MSI’s P67A-GD80 has the same slot arrangement as every other board in today’s $200-250 P67 roundup, yet nearly everything else is at least somewhat different. For example, the P67A-GD80 has an incredible six I/O panel and four front-panel USB 3.0 headers.
MSI goes one-better than its competitors in the eSATA department by adding RAID support via Marvell’s 9128 SATA 6Gb/s controller. Conspicuously missing, however, are any third-party internal port controllers, as MSI figured out that even enthusiasts rarely use more than six internal drives.
Less conspicuous is the lack of any PCIe-expanding bridge. The P67A-GD80 has the same limitations as Asus’ P8P67 EVO, where enabling x4 mode on its third x16 slot disables front-panel USB 3.0, eSATA, and the PCIe-to-PCI bridge. Not mentioned in MSI’s documentation is that its FireWire controller is also PCI-based, so disabling the PCIe-to-PCI bridge means losing FireWire.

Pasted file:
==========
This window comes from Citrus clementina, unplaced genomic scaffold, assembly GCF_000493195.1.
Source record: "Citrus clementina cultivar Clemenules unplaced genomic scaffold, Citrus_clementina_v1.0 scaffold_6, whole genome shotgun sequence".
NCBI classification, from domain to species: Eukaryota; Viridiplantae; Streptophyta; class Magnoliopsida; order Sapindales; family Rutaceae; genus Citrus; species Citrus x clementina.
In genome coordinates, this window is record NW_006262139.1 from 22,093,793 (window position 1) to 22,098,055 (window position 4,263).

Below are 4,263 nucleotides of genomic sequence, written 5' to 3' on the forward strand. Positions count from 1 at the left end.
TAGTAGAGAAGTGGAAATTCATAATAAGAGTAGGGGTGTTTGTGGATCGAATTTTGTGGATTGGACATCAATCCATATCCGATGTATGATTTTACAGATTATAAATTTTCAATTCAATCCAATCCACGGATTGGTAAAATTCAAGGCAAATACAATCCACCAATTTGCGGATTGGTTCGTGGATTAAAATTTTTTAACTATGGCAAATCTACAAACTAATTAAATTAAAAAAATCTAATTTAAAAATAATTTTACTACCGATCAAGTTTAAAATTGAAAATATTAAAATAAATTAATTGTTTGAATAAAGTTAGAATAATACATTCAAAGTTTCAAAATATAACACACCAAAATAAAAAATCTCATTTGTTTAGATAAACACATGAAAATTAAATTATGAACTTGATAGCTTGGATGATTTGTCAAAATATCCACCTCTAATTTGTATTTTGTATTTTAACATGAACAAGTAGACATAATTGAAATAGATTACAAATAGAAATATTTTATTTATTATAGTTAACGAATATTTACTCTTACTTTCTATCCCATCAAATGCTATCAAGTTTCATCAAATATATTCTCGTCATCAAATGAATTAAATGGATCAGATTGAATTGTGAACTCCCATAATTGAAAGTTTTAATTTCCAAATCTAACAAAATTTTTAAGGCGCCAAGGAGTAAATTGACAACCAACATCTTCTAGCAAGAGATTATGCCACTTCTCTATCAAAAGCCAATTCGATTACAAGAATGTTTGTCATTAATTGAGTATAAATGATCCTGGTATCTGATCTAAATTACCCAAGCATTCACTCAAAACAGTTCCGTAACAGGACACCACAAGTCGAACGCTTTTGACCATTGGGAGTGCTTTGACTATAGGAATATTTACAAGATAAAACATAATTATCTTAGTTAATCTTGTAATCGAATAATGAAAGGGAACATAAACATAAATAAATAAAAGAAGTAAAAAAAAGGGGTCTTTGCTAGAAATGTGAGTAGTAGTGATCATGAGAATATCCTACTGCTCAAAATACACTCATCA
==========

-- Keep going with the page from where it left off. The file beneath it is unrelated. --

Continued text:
The GD80’s second PCIe x1 slot shares a single lane with the top PCIe x1 slot, so builders can only use one of these at a time. As we said of the competing Asus model, a layout with fewer compromises would have eliminated the second x1 slot altogether, since it’s always tied to another slot (unusable) and blocked by the graphics coolers of most performance-oriented graphics cards anyway (inaccessible).
With those marks against it, we might not have even bothered to mention that the remaining USB 3.0 ports all share a single 5 Gb/s PCIe lane through a single NEC D720200F1 controller and VIA Labs VL810 hub, except that this restriction stands even when the last graphics slot is empty.
The P67A-GD80 includes a mid-market installation kit with four SATA cables, a slot adapter for two of its front-panel USB 3.0 ports, and a flexible SLI bridge. MSI adds some quick connectors to help builders bundle the ends of loose front-panel cables, along with four probe wires for its voltage check-point feature.